China won’t rupture West ties over Russia-Ukraine conflict

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China won’t rupture West ties over Russia-Ukraine conflict

Although China and Russia have announced a “no limits” partnership, with “no forbidden areas of cooperation,” Beijing is unlikely to do anything to jeopardize its economic relationship with Europe and the United States, economists say, citing that China has long benefited from international integration and seeks to maintain the world economic order from which it currently benefits.

Read China : Russia remains ‘strategic partner ‘ amidst Ukraine war

On March 2, China abstained from voting at the United Nations General Assembly for the unconditional withdrawal of Russian troops from Ukraine. And China’s Foreign Ministry claimed that it firmly opposes any “illegal unilateral sanctions.”

While the United States, the European Union, and other countries imposed various sanctions and export curbs on Russia, China on Feb. 24 approved imports of wheat from all regions of Russia.

China has an ambiguous attitude toward the Russia-Ukraine conflict, and in response, the United States tries to force China to pick a side through potential punitive economic measures or export controls on certain technologies similar to that imposed on Russia, according to a State Department official.

If China “or any other country wants to engage in activity that would be subject to our sanctions, they’ll be subject to our sanctions,” the Wall Street Journal reported, citing a State Department official.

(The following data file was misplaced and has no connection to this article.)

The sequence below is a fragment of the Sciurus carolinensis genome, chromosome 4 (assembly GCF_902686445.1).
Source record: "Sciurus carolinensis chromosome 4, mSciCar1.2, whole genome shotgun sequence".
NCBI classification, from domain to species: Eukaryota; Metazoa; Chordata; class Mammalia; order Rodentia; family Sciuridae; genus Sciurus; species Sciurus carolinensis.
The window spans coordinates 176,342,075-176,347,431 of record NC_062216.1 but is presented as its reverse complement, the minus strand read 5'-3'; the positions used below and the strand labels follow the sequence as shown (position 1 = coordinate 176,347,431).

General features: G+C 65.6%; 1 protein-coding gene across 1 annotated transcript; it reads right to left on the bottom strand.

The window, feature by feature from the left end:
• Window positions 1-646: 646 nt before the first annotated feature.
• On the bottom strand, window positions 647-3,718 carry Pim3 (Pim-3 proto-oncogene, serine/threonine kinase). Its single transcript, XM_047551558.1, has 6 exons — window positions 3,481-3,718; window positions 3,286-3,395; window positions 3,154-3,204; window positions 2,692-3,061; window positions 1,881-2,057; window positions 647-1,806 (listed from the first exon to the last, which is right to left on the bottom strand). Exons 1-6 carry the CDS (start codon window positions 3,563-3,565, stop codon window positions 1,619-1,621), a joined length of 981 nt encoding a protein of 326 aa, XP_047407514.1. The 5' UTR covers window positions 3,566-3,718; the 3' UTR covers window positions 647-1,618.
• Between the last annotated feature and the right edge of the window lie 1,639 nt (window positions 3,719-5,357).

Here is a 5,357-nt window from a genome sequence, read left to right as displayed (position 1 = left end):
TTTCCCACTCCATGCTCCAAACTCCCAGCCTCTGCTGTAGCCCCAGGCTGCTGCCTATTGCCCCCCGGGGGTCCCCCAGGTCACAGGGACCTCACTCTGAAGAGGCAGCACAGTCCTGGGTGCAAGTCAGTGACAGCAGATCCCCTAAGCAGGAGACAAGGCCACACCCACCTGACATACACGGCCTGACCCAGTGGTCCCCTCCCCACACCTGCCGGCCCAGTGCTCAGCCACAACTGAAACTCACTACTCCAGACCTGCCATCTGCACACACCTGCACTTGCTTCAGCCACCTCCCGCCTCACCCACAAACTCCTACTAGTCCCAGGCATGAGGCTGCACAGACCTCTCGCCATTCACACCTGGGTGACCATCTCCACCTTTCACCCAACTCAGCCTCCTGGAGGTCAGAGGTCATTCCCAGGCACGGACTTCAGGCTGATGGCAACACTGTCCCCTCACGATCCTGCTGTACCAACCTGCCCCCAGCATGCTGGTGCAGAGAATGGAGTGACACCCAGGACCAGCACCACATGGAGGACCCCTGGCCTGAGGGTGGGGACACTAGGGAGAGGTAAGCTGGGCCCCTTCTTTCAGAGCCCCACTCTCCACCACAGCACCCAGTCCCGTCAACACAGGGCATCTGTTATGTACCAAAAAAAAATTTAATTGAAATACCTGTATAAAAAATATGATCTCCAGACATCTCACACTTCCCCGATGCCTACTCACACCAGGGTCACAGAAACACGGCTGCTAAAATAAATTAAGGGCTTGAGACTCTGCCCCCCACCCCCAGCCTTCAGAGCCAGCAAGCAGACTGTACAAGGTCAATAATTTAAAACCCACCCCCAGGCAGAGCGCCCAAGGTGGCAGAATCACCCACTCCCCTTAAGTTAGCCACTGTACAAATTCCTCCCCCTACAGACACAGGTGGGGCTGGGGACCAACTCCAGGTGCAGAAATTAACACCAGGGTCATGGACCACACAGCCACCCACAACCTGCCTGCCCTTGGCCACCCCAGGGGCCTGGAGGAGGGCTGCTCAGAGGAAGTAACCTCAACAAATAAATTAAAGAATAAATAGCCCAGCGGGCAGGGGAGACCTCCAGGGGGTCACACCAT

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China won’t rupture West ties over Russia-Ukraine conflict: Chinese Exports

A report published on Feb. 28 by Neil Shearing, the chief economist at London-based research consultancy Capital Economics, said that although China is politically leaning toward Russia, it is unlikely to do anything to rupture its relations with the West.

“That wouldn’t be in China’s economic interests—access to global financial markets is more valuable than anything Russia can offer … Xi has much stronger reasons than Putin to avoid a complete rupture in relations with the West,” Shearing wrote.

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China has reaped massive benefits transforming itself into a global manufacturing hub. Its GDP per capita has increased from less than 5 percent of U.S. levels in 1990 to nearly 30 percent today. Hundreds of millions of Chinese people have pulled themselves out of poverty in the process. In contrast, GDP per capita in Russia has fallen from over 50 percent of U.S. levels in 1990 to just over 40 percent today, according to Shearing’s analysis.

China Won’t Dare to Rupture Relations with US, Europe Over Russia-Ukraine Conflict, Economists Say  The Epoch Times

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